It doesn’t matter if you’re a connoisseur, a professional or someone who enjoys food generally, food festivals around the country are renowned for bringing food and its lovers together for sampling and sharing.
Food lovers of Queensland unite. When the central theme of an event is good food (and sometimes good wine) throngs of people come together to celebrate. It is perhaps a pastime that goes back hundreds of years, when farmers and communities would give thanks for a plentiful harvest season.
Australians love their food and we happen to be a very fortunate country in that we produce lots of fresh gourmet produce and world-class wines, so it makes sense that across the country — and in almost every month — there are numerous food festivals to indulge in.
The last weekend of this month presents an opportunity to embrace the harvest celebrations of days gone by at Felton in Queensland’s south-east. The Felton Food Festival (April 27) is a fantastic opportunity to connect with local farmers and support them by purchasing the food they produce. It will be the third time this event is held and an impressive food-loving crowd from around the region is expected. The ABC’s Costa Georgiadis (the bushy-bearded and cheeky host of Gardening Australia) will team with Brisbane-based celebrity chef Alistair McLeod to delight in the garden and kitchen. There will also be coffee appreciation courses and beer tasting along with the long list of food — local beef and lamb, produce, breads, cheeses, pasta, pickles and preserves — to tantalise taste buds.
In May, one of the country’s top food and wine events, Noosa International Food and Wine Festival (May 15-18) is taking place. A premier line-up of more than 200 leading international and national chefs, winemakers, restaurateurs and food lovers descend on Queensland’s Sunshine Coast to taste, talk and debate all things food and wine over four days. The long lunches, wine tasting, degustation menus and guest chef dinners can be a bit ‘lah-de-dah’, but there are also produce markets and food trail adventures to enjoy.
Further south at Hampton, approximately 32km north of Toowoomba, is the Hampton High Country Food & Arts Festival (May 18). This hamlet is highly regarded for its abundance of fresh produce and cottage providores and the festival is a celebration of all the area has to offer. Former Ready Steady Cook television chef, Matt Golinksi headlines this year’s cooking demonstrations together with Brisbane food identity and celebrity caterer Sally Lynch. In a similar spirit to Felton’s festival, talks with farmers about their local produce is sure to be a highlight at the Hampton festival.
As part of Australia’s largest food festival, Brisbane will celebrate Good Food Month in July. The month-long celebration is expected to showcase the best Brisbane and regional restaurateurs, cafes, bars and producers with its venue-based events. This festival caters for all tastes with fine dining dinners to free, family-friendly outdoor gatherings. Already popular in Sydney and Melbourne, this year the Night Noodle Markets will make its way to South Bank for the festival, showcasing some of Brisbane’s favourite eateries and serving up charcoal-grilled yakitori sticks to gyoza, Vietnamese pho and ramen, as well as Asian-inspired deserts. It’s definitely on my list of ‘must dos for foodies’.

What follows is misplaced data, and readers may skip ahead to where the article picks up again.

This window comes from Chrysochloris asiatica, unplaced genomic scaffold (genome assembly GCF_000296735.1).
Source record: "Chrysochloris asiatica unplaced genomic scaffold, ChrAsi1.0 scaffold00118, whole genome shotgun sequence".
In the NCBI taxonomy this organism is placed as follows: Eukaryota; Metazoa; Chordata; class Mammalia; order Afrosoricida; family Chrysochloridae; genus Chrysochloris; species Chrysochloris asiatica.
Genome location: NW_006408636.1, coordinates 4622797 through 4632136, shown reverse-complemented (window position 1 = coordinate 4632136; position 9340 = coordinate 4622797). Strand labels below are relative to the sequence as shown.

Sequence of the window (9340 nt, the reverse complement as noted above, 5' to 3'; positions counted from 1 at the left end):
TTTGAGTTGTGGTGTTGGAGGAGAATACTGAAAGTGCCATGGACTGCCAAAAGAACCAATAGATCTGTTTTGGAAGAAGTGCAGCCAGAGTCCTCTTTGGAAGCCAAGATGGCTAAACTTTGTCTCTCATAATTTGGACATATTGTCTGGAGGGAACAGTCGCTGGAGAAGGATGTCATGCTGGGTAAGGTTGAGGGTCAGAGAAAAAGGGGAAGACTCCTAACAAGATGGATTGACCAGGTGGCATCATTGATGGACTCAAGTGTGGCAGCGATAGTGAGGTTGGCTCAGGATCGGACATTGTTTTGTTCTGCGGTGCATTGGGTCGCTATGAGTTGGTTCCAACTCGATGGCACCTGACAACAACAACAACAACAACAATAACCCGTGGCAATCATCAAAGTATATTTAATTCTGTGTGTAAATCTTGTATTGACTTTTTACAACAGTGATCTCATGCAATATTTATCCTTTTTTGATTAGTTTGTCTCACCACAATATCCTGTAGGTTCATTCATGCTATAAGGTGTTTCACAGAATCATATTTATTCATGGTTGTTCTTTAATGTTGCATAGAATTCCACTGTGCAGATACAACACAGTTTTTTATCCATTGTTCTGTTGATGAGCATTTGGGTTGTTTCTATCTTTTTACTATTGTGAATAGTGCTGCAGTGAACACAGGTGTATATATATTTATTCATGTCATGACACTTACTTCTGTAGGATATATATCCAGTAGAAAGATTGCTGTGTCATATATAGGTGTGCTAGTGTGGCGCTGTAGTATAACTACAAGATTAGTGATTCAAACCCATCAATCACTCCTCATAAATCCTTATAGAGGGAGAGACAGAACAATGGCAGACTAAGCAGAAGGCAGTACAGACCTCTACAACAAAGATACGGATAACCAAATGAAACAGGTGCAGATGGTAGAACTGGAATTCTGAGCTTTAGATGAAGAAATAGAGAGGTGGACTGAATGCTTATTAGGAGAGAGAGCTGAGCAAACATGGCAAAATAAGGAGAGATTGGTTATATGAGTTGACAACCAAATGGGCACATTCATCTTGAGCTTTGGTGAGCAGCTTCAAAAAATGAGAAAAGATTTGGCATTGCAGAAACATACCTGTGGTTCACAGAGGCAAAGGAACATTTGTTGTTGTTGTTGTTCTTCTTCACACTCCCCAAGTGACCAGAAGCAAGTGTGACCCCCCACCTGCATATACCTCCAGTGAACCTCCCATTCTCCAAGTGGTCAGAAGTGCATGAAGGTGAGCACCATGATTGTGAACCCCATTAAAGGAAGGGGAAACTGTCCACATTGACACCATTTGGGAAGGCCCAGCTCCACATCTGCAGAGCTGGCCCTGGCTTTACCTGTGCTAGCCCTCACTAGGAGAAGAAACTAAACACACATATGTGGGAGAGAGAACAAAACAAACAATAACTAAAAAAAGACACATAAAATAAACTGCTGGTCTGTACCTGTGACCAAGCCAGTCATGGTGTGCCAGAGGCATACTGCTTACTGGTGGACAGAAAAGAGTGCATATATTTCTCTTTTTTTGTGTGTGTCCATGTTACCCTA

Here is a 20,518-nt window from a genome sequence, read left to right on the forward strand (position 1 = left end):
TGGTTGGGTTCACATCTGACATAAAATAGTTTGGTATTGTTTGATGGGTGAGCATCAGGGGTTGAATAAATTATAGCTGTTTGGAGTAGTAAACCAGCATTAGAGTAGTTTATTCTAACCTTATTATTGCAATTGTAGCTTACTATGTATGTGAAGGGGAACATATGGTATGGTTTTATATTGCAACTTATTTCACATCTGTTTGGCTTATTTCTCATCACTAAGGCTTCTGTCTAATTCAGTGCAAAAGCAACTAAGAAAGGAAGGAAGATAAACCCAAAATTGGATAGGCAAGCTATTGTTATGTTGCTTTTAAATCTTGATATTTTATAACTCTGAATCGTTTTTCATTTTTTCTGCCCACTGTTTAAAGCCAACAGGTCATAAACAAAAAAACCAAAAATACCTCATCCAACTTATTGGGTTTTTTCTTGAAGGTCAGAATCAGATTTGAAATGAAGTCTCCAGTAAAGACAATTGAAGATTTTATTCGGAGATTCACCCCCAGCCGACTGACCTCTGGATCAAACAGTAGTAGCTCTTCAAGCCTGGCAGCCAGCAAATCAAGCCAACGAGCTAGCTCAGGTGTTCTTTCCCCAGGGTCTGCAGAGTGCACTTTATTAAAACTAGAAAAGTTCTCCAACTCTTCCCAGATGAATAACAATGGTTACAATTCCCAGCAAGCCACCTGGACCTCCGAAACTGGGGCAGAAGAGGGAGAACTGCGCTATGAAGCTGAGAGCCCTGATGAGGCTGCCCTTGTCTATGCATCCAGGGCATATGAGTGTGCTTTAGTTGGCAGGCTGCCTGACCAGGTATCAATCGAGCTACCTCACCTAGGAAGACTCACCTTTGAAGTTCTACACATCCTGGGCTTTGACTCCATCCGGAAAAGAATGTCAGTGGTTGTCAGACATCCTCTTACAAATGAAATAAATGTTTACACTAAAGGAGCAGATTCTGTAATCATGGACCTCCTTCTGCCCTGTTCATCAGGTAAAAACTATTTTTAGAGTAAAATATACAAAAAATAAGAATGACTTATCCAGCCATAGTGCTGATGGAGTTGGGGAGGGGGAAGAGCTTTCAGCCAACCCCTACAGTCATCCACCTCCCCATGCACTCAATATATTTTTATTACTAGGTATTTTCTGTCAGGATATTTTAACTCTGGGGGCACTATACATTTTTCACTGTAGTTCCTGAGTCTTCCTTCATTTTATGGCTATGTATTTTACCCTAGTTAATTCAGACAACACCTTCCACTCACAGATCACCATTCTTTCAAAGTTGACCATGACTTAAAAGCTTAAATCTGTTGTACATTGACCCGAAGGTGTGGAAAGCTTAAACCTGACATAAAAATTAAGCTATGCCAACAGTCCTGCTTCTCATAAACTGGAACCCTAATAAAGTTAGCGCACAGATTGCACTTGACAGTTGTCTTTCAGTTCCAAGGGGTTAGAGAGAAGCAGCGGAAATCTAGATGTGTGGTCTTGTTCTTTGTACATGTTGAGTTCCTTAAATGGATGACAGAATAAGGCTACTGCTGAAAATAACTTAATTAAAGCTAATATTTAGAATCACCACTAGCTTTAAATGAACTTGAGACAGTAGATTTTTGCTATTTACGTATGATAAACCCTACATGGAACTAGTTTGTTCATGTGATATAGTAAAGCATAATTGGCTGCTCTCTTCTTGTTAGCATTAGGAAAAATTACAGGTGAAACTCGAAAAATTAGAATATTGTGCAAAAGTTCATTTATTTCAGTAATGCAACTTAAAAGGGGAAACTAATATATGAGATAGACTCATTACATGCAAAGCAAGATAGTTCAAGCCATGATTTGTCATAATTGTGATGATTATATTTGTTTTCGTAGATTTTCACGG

The Sunshine Coast delights food lovers again with the Real Food Festival (September 13-14). Held at the Maleny Showgrounds there will be stalls, demonstrations, discussions, hands-on events and activities for the family that support the Sunshine Coast’s regional food producers. Not only is it an opportunity to share and sample some fine local fare, but you can also pick the brains of the local growers, manufacturers and retailers on food-related issues.
Other Queensland food festivals for your calendar:
Head to Broadbeach, Gold Coast in January for the Food and Wine Expo. Taking place over three days, this event showcases the best gourmet food, exquisite wine, and provides a host of new recipe ideas and the latest in cooking products.
In north Queensland, the premier tropical food event would have to be Feast of the Senses held at Innisfail (March-April). North Queensland is renowned for its exotic and ultra-tropical fruit and produce growers, and this festival is all about showcasing and marketing the produce grown along the Cassowary Coast.
If you like cheese as much as I do, you’ll want to head to Kenilworth in April for the annual Cheese, Wine and Food Fest. Here you’ll sample the best of the Mary Valley, and there are gourmet cooking demonstrations, food and produce stalls, and of course a cheese rolling contest (though it saddens me to think good quality cheese is being used in this way).
What about the rest of Australia?
On my ‘must do for foodies’ list:
Tasting Australia in Adelaide, South Australia (April-May). It is one of the country’s most influential and best-attended culinary festivals, attracting around 50,000 people biennially. Festival-goers include casual foodies like myself rubbing shoulders with industry leaders (think Maggie Beer who is the TA patron) in savouring modern Australian food and wine.
Savour Tasmania (May) is one foodie event that looks well worth attending. I have heard endlessly about Tassie’s abundance of world-class produce and beverages, and as I have never been to the island, so this festival would surely deliver a sublime eating experience.
Margaret River has a reputation for its wine (growing and making) and its Margaret River Gourmet Escape (November) is building its esteem for bringing chefs, vitners and foodies together for three days of beach barbecues, long lunches, cooking demonstrations, wine tastings and food forums. Add the stunning surrounds, and there’s not much I don’t like the sound of here.